Two sisters, convicted of armed robbery and sentenced to life imprisonment are at the center of controversy now that Governor Haley Barbour decided to suspend their sentence contingent on one sister giving the other sister a kidney in transplant.
Marshall Scott, a certified Hospital Chaplain (and regular contributor here at the Café) invites us to take a closer look at the case of these two sisters:
"Governor Barbour has decided they can leave prison. Unusually, he has not decided to commute their sentences. Instead, he has decided to suspend their sentences. An important difference between commuting the sentences and suspending the sentences is that once commuted, the sentence is ended, while a suspension can be made conditional.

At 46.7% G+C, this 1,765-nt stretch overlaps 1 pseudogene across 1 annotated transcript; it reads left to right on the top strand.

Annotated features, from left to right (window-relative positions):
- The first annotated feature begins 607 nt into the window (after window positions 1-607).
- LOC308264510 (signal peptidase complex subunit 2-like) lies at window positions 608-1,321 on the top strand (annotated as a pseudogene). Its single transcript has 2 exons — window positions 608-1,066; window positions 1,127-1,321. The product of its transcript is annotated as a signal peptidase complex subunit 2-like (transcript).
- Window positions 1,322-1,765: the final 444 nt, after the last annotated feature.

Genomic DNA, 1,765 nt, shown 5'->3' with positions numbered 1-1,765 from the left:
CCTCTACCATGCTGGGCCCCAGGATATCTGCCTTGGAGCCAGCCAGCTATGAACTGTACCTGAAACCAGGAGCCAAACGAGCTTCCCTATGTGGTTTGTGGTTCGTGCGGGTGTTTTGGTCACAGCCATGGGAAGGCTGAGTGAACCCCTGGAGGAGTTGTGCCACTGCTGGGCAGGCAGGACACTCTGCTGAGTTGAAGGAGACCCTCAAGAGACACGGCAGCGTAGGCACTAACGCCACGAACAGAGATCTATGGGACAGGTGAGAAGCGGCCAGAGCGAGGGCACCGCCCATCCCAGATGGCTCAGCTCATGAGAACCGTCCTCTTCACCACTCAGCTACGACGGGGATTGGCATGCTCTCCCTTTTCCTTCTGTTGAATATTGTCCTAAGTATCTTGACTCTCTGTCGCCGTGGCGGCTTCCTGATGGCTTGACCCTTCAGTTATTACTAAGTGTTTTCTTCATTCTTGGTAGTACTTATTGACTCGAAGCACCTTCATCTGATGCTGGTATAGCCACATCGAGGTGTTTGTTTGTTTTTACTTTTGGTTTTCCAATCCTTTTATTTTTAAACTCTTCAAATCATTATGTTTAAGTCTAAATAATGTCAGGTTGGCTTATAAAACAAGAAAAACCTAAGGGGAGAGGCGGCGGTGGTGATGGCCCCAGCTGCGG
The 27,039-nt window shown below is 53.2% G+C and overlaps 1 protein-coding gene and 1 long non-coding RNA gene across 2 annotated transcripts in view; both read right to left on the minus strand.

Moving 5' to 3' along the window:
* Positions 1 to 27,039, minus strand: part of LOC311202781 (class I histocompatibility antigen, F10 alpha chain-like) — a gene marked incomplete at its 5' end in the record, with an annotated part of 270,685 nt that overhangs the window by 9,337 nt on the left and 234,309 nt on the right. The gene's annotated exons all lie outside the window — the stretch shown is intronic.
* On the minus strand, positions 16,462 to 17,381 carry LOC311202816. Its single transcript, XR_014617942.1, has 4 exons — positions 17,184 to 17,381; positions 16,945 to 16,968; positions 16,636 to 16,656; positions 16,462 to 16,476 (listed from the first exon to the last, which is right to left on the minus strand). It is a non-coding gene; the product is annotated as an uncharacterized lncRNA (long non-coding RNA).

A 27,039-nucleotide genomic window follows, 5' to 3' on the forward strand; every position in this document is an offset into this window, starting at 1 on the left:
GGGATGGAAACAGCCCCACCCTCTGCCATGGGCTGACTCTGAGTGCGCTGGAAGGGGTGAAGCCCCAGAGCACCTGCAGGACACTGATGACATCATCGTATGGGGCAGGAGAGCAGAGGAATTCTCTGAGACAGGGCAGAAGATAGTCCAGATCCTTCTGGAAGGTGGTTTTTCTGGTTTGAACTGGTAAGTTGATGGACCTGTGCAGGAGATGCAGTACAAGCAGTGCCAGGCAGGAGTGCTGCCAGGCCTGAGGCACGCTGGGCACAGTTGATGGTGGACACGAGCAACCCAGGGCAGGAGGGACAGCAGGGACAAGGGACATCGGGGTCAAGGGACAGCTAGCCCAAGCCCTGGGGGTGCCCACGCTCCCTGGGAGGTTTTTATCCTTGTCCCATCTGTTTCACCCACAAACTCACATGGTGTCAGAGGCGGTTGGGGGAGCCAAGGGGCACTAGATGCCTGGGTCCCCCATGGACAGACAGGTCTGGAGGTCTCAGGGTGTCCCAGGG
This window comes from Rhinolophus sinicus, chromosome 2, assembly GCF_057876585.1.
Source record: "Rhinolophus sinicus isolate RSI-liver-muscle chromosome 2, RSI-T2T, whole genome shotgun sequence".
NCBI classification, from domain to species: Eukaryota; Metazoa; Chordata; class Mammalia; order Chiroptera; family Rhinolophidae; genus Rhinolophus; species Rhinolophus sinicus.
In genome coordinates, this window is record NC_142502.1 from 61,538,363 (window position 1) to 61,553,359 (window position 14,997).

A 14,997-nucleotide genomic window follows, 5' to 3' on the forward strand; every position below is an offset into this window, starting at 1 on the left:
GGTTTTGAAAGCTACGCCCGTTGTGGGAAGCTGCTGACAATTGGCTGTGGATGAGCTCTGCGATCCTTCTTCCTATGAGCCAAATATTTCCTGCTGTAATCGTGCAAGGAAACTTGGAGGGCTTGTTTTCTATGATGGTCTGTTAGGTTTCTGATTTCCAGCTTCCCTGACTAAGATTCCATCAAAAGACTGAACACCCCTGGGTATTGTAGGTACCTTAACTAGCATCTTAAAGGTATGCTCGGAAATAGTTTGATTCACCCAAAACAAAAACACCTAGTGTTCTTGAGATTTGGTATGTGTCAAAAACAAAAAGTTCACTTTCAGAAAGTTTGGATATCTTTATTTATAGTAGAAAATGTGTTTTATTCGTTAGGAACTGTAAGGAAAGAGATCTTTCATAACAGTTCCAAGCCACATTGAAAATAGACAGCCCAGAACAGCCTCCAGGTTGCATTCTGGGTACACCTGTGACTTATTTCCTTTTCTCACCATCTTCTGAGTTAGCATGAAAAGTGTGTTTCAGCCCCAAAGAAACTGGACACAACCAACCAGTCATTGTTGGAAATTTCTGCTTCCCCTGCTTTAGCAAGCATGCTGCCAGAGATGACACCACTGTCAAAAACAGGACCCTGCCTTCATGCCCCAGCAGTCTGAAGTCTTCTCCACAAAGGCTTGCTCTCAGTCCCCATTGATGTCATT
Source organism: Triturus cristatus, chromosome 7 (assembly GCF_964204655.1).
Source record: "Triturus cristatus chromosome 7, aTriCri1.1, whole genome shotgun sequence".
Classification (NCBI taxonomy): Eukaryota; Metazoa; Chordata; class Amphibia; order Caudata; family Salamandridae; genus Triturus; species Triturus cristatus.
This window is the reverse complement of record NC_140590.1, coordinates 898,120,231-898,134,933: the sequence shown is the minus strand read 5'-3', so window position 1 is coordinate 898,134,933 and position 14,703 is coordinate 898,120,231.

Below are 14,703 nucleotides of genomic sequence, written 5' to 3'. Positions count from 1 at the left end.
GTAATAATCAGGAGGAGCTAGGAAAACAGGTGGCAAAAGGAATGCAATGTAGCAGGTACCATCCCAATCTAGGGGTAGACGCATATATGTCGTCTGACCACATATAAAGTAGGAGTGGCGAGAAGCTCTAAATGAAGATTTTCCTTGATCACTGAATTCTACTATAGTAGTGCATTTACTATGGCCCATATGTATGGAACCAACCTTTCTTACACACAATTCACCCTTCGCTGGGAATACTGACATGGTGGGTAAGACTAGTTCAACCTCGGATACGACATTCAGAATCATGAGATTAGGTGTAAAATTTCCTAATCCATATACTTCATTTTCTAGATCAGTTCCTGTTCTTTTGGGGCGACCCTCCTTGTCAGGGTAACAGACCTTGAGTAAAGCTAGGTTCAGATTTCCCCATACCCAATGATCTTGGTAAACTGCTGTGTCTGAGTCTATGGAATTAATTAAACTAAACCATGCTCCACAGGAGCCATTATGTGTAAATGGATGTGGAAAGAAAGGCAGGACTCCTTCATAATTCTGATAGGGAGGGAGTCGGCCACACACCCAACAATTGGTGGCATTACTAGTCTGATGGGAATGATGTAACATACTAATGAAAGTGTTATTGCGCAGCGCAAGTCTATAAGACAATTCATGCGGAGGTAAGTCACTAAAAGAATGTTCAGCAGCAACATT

And in this case, there is reportedly a condition, at least for one of the sisters. Jamie is in kidney failure and quite ill. Her care requires dialysis. Her suspension is on compassionate grounds, although the governor was explicit that the cost to the state of Jamie's dialysis was also an issue. For Gladys, on the other hand, there is a condition for the suspension of her sentence: that she donate a kidney to be transplanted into her sister. Now, this is something that Gladys is willing to do; indeed, it was her idea. However, that raises a question of why it should be made a condition. Fact is, it's not known whether she's actually a compatible donor. The sisters share a blood type, and that's some indication, but it's not the only measure.
In news reports and in blog comments, it's been widely noted that this raises all sorts of ethical questions. However, I haven't yet found an analysis of why. So, I thought I'd consider the question in light of the Georgetown Mantra."
Read the full article here.